One house we visited gave us an idea of how people lived and still live today. It's bascially one space were they eat and sleep. They had niches in the walls were the skulls of their deceased family are placed. In Inca culture it is taught they look over the family and the property. Where we would have cats and dogs running in and out of our houses they had guinea pigs. This house had at least 30 in and around their feet. Guinea pig is a delicacy which is served at special occasions.  Or if your a tourist can be tried at a local restaurant which some of us did later in the trip.

One camp at 3200m above sea level had been closed because the teacher didn't want to come so far to work. The local kids had to walk a two hour trip each day to get to the next school and we think think we have a long commute. We played football with the kids that evening and gave them some crayons and colouring books which we had brought with us. Some of the kids sang us songs or did a little party piece to show their appreciation for the gifts.

On one of the days we came across a lone old busker singing local folklore songs in the middle of the mountains, like it was no different to busking at the corner of Yonge Street. We gave him some fruit and small donations of Nuevos Soles (local currency) as a thank you for entertaining us and went on our merry way.

The day we reached the highest point at 4445 meters {emotional to say the least but we will blame that on the altitude ok!!} we had lunch looking out over the most stunning landscape before making our way down to the next campsite where we played a game of football with some locals and had a singsong round the campfire. This was one of the best nights on the trip for me. I made myself a life long friend that night. You know who you are!!

The trek from here was pretty easy. Downhill all the way, through forests and across rivers and on to our next camp site. This one was particularly luxurious with thatched roof huts, hot showers and toilets. We had the remainder of the day to relax, catch some rays, read a book or just simply take in the view.

The following day we where off on the train taking us 100km where we got off and walked the rest of the way to Machu Picchu National Park. We reached the Sun Gate to be greeted by the guides with a huge congratulations for making it so far. After spending some time looking around we went down to the nearby village Aquas Calientes where we were staying in a hotel for the night. I know spoilt right!! We all went to a local restaurant that night to celebrate coming so far but it also happened to be one of the groups birthdays so we got to try the roasted guinea pig.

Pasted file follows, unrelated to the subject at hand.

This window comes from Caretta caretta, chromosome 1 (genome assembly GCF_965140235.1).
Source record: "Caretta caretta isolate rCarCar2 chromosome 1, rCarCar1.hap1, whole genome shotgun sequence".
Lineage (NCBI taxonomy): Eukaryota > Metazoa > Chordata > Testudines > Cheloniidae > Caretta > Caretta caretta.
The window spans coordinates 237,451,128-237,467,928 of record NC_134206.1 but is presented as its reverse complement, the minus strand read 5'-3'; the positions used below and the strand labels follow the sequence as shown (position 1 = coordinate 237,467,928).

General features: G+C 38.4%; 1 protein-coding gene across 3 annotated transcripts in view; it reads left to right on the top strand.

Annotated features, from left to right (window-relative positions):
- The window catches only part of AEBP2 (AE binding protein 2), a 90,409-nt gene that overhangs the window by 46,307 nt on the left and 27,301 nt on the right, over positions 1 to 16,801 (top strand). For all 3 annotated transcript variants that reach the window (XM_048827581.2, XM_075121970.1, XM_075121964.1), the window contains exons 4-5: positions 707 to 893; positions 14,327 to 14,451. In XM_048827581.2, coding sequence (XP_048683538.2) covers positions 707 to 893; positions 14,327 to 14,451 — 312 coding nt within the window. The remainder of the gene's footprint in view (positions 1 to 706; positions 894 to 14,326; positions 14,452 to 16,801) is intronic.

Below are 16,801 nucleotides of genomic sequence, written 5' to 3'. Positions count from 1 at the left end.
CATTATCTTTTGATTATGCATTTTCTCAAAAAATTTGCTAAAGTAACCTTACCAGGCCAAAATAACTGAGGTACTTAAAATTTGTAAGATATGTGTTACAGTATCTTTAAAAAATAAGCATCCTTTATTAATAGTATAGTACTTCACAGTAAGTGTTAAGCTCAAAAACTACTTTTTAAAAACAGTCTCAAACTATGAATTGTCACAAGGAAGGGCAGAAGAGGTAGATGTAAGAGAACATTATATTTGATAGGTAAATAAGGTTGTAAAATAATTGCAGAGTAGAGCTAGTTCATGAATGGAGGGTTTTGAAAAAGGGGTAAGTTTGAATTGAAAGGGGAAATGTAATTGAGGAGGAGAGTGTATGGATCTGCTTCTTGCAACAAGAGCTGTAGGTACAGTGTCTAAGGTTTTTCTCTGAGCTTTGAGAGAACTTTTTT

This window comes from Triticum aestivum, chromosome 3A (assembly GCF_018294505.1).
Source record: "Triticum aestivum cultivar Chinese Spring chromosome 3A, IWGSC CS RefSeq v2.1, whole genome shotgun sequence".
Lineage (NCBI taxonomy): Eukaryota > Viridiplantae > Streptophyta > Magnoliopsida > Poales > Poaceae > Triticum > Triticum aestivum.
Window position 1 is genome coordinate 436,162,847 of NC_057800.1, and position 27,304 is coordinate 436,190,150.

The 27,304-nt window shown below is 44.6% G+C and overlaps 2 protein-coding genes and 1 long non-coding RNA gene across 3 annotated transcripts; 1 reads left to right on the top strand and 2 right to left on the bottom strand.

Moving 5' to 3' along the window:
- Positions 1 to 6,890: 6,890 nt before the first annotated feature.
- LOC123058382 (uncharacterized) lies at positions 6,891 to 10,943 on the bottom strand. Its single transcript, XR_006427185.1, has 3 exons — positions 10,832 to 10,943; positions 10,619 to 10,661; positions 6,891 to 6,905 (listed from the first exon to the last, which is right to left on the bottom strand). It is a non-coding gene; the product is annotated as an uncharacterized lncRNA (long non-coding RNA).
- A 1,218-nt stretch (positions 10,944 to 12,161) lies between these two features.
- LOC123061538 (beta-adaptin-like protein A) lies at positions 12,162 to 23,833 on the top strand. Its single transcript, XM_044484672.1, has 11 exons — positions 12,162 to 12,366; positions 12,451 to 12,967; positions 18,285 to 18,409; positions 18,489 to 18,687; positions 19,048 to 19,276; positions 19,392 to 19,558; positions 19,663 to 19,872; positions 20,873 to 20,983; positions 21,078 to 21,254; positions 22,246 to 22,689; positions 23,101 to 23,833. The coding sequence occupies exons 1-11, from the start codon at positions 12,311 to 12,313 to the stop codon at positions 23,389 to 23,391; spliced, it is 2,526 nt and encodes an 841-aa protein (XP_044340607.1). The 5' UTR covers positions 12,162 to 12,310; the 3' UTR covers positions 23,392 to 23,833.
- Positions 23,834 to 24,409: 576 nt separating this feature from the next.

We were up early for a return trip to Machu Picchu where we where going to have a guided tour around the ruins which we where told had been placed on this particular mountain for reasons to do with Inka religion and culture.

Source of image and meaning below

 I prefer the mythological version of events however on the flip slip the ever practical archeologists believe that Machu Picchu was built as an estate for the Inca emperor Pachacuti and was abandoned around the time of the Spanish Conquest. It was unknown to the outside world before being discovered by historian Hiram Bingham in 1911.

The various temples, houses and terraces are all in a very good and are still being restored to give travellers a better idea of what it was like in it's hay day. After the tour there was an opportunity for some of the group to do a further 2 hour climb up Machu Picchu mountain, behind us, for some more impressive views of the city. Some people decided not to take the extra tour and went back into the town to have a look around but i figured I had come this far why waste the opportunity.  The steps up where very narrow and quite often to my groups distress my big size 9's would trip me up. I practically stumbled for 2 hours up the mountain. The views where totally worth though!!
Here we all are in Cusco on the last night of the trip before we headed out to celebrate. This trip was exactly what I had been looking for. So humbling and self-exploratory. I would recommend something like this to anyone who is feeling lost in themselves and needs some space to figure it out. You can't get much more space than 4000m high up in the Andes.

If you made it to the end of this post fair play and thanks for reading. I would love to hear from anyone who has done something similar or is even just considering it. I apologise for the quality of the pictures, these were taken on an old school 35mm film camera long before digital entered my air space. 

Michelle xxx